Environment settings for all the tools used in that particular webmap will be the default for all the tools. If you want to modify the environments for an individual tool, you can open the Environment settings for that tool before running the tool to see all of the environment settings available for that particular tool. If you are familiar with using environment settings from ArcGIS Pro, you may notice that not all of the environment settings match. The reason for this is that ArcGIS Online has preset the optimal environment settings for processing the data in the tool. So environment settings for parallel processing or defining the processor will not be available. However, there are still many environment settings to be aware of and modify. For instance, the Snap Raster, Cell Size, and Mask settings can be specified to be sure that the output created matches your expectation. The output created by the raster analysis tools can be very different depending on which environment setting is modified, so be sure to control your analysis environment. If you modify the environment settings for that tool, it will not affect other tools. If you want to affect all of the tools, use the Analysis settings and save the webmap.

Limit the extent of your analysis

When using any tool in ArcGIS, to generate the output you want in the most efficient and economical way, processing only the area that you are interested in analyzing is essential. In Map Viewer, this also means limiting the number of credits that will be used for each tool run in addition to performance speed by controlling the area analyzed. The Processing extent of any tool can be changed in the Analysis settings or Environment settings of the tool.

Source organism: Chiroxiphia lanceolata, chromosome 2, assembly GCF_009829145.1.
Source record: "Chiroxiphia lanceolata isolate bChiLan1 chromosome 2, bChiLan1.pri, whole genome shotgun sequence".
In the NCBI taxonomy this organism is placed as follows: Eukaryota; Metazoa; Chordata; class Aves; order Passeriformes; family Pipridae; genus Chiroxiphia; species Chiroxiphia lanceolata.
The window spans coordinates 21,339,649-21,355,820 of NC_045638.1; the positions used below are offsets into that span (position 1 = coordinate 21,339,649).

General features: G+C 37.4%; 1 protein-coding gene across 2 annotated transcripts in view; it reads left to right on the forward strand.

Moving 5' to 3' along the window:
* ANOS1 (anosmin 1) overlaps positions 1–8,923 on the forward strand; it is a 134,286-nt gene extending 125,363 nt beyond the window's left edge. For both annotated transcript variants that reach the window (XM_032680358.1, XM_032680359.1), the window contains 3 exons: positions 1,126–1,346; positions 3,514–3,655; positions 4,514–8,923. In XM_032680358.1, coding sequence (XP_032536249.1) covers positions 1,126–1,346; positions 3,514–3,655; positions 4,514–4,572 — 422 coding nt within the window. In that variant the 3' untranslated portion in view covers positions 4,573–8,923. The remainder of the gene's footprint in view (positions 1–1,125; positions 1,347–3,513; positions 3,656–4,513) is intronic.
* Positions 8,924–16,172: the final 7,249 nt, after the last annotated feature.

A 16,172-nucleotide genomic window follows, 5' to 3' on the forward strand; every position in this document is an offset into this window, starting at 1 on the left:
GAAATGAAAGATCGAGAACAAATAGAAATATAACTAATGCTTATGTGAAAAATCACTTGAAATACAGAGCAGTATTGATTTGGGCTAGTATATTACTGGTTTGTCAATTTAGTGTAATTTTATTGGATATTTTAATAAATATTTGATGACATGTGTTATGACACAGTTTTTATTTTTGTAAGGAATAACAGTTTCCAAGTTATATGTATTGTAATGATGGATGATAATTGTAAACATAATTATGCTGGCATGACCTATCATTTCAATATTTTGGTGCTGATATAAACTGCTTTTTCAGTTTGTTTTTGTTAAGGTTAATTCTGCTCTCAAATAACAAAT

By default, the Full extent is chosen for all tools for the Processing extent. It is recommended that you change it to Display extent in the Analysis settings. By changing this setting, you are limiting the analysis extent to what is visible in the webmap. Analysis tools in Map Viewer Classic used the display extent by default, so this setting returns Map Viewer tools to the processing experience of Map Viewer Classic and prevents analyzing the full extent of the input layer. This setting is vital when you are using input layers from ArcGIS Living Atlas of the World. By default in Map Viewer, the tools will use the spatial extent of the entire input layer not just the visible area in the map when the raster analysis tool or function is opened. If the display extent is not what you are interested in, you can also choose another layer or manually input coordinates. If you ignore every other environment setting, pay attention to this one before running your analysis.

The Processing extent environment setting